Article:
Switch on java.lang.Class

Brian Goetz brian.goetz at oracle.com
Tue Apr 10 12:25:48 UTC 2018

> Though I don't see why usefulness of the feature in a low-level 
> libraries should be the warning sign.

I don't dispute it's usefulness, but I'm sure you agree that "usefulness 
 > 0" is not the bar for putting a feature in the language -- it is way, 
way higher than that.

My bigger concern is that it is error-prone -- especially if we release 
type-test patterns and Class constant patterns at the same time.  Many 
users will be tempted to use Class patterns as a less ugly alternative 
to instanceof tests -- and then their code will be subtly wrong.  When 
given the choice of what looks like "old fashioned switch with a new 
type", and "new-fangled type-test patterns", many users will lean 
towards the former because its familiar.  And get the wrong thing.

So the problem is not that its only useful to low-level users; its that 
others users may be tempted to use it, and get the wrong thing.  (This 
isn't theoretical.  "Type Switch" has been an RFE for years; in the 
examples presented as justification for the feature, many wrongly 
conflate it with instanceof.)

> In any case I'm pretty sure that switch on class will be more 
> applicable, than the switch on floats. But you are doing theswitch on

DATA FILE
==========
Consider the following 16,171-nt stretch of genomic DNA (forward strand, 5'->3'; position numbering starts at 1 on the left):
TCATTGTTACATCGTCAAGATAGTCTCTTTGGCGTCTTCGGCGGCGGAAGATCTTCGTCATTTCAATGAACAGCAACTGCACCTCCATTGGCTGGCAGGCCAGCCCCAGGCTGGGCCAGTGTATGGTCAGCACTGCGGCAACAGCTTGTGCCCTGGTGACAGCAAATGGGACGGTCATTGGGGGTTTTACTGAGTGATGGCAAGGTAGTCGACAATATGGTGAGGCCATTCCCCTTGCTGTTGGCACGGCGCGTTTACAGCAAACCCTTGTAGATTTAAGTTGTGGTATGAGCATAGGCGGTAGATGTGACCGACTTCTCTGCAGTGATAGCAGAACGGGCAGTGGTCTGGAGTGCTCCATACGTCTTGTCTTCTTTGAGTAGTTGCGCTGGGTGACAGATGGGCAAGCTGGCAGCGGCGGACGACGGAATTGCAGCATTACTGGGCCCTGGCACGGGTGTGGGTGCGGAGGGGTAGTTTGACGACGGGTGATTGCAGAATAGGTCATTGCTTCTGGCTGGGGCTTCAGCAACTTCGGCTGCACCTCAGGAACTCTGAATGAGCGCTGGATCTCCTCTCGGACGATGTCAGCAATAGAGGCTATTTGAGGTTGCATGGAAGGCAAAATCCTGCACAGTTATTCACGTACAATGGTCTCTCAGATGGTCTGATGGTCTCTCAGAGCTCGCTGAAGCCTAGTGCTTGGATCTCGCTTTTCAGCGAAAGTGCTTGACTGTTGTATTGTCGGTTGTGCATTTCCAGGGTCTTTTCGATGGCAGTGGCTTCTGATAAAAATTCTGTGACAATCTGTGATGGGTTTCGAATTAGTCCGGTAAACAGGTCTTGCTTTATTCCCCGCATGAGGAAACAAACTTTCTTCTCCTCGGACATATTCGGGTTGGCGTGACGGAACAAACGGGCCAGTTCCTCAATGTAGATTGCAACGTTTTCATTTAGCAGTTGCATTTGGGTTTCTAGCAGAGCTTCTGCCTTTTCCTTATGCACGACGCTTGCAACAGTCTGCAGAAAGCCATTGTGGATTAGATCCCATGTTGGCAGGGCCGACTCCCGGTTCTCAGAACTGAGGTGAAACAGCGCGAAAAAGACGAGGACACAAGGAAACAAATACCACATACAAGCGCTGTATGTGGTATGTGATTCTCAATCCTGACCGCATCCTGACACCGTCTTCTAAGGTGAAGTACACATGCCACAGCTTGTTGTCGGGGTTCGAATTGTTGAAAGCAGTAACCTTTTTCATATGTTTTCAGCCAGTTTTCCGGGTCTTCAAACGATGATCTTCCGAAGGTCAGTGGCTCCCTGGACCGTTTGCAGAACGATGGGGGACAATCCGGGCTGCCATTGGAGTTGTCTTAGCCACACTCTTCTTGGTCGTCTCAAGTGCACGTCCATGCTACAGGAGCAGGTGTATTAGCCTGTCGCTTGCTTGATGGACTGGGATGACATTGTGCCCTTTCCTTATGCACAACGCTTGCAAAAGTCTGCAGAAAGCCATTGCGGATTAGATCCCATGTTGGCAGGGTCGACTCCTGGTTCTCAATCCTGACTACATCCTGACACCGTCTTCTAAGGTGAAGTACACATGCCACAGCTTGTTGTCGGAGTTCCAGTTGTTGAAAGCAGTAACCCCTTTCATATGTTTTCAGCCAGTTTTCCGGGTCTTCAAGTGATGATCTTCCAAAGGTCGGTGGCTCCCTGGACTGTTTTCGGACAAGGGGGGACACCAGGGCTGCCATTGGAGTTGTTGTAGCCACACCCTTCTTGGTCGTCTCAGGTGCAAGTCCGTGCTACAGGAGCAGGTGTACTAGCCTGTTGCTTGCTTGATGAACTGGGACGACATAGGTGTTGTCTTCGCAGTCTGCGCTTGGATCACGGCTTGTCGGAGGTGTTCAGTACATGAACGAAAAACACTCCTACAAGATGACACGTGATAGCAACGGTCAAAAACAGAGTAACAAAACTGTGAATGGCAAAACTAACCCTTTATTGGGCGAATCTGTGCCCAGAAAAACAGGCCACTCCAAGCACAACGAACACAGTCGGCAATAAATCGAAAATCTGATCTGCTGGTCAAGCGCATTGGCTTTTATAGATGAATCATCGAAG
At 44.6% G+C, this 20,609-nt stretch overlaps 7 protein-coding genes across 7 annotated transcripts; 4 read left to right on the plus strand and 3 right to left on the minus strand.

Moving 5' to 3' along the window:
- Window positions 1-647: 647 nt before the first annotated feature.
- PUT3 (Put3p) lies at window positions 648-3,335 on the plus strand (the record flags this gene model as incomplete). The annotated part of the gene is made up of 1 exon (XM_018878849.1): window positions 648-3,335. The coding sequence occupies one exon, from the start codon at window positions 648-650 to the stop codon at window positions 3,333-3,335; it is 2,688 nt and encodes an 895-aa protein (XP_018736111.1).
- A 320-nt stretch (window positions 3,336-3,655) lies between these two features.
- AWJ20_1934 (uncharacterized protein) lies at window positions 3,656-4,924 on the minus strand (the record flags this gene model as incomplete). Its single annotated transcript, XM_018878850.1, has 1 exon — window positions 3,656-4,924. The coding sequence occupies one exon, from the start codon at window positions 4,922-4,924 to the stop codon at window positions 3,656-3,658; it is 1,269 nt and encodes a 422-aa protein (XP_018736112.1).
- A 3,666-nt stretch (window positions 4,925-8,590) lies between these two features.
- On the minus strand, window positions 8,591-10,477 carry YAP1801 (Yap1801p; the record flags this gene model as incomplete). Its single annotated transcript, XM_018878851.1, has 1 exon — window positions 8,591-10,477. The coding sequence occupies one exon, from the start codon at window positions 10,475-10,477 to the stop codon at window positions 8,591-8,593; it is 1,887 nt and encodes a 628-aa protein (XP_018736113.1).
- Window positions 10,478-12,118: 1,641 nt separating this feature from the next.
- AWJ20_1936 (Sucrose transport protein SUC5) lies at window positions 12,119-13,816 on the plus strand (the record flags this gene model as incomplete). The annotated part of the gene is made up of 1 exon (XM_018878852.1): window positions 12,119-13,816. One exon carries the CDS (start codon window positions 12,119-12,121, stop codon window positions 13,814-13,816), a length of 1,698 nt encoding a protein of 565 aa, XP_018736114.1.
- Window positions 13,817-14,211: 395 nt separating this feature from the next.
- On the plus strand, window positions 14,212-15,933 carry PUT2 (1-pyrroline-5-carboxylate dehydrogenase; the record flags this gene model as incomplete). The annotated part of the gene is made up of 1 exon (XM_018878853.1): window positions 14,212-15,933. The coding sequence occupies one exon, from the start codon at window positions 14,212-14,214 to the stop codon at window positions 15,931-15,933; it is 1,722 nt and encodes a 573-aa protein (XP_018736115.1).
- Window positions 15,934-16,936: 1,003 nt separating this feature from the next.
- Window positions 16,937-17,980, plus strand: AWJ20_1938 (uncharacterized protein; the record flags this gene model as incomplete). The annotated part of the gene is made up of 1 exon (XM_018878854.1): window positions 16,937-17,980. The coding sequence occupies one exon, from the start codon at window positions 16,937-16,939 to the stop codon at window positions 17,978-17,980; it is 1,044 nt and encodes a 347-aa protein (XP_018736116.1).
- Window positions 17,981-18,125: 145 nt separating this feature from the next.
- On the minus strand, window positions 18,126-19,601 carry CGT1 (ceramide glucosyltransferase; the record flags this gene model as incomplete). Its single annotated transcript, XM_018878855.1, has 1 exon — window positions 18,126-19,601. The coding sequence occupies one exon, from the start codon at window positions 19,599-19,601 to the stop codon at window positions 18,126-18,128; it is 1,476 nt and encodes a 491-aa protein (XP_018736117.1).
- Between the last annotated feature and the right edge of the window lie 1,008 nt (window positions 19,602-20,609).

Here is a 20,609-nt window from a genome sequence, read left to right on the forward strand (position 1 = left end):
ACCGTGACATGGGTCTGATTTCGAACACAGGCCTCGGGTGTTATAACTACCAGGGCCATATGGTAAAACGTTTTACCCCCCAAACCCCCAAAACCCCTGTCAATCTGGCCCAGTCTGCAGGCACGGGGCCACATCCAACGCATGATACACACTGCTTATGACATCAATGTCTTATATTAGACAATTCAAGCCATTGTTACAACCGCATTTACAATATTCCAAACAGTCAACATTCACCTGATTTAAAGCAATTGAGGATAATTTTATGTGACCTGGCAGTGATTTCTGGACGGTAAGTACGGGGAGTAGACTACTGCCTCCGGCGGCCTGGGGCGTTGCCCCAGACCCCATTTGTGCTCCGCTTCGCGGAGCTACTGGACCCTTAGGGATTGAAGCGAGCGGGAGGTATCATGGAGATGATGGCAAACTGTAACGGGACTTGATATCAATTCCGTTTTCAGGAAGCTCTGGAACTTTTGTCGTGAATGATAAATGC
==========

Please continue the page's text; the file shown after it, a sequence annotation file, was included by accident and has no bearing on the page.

> floats. Why? For consistency, of course. You want to support all 
> literals in switch. But class literals are also literals, according to 
> JLS 15.8.2, so it is inconsistent not to support them (especially 
> taking into account that their usefulness is not the lowest of all 
> possible literals).

"For consistency" arguments are always weak justifications for including 
a feature, because you can always find a precedent or rule to be 
consistent with.  The justification is not merely for consistency; it is 
to avoid introducing _new_ asymmetries.  It would be silly to not allow 
float literals as patterns; then you couldn't match against 
`Complex(0.0f, 0.0f)`.

So the choice is not about float in _switch_, but about float as a 
_pattern_.  Once you admit the latter, it is hard to say no to the 
former.  (Same with null; we're not doing `case null` for its own sake, 
its to support `null` as a pattern; using it in `case` is a consequence 
of that.)

So, should class literals be a pattern?  That would also mean that you 
could say

     if (x instanceof Foo.class) { ... }

and it would mean something subtly different than

     if (x instanceof Foo) { ... }

That's not so good.  Or the same mistake in switch:

     switch (anObject) {
         case "Foo":
         case String.class:

which means "does anObject equal the constant String.class".  The 
confusion between `String` and `String.class` as patterns is a pretty 
serious risk.  And again, introducing both kinds of patterns at once 
makes it worse.

So, while I think its a consistent and useful feature, I also don't 
think its a necessarily good idea to expose everyone to this confusion.

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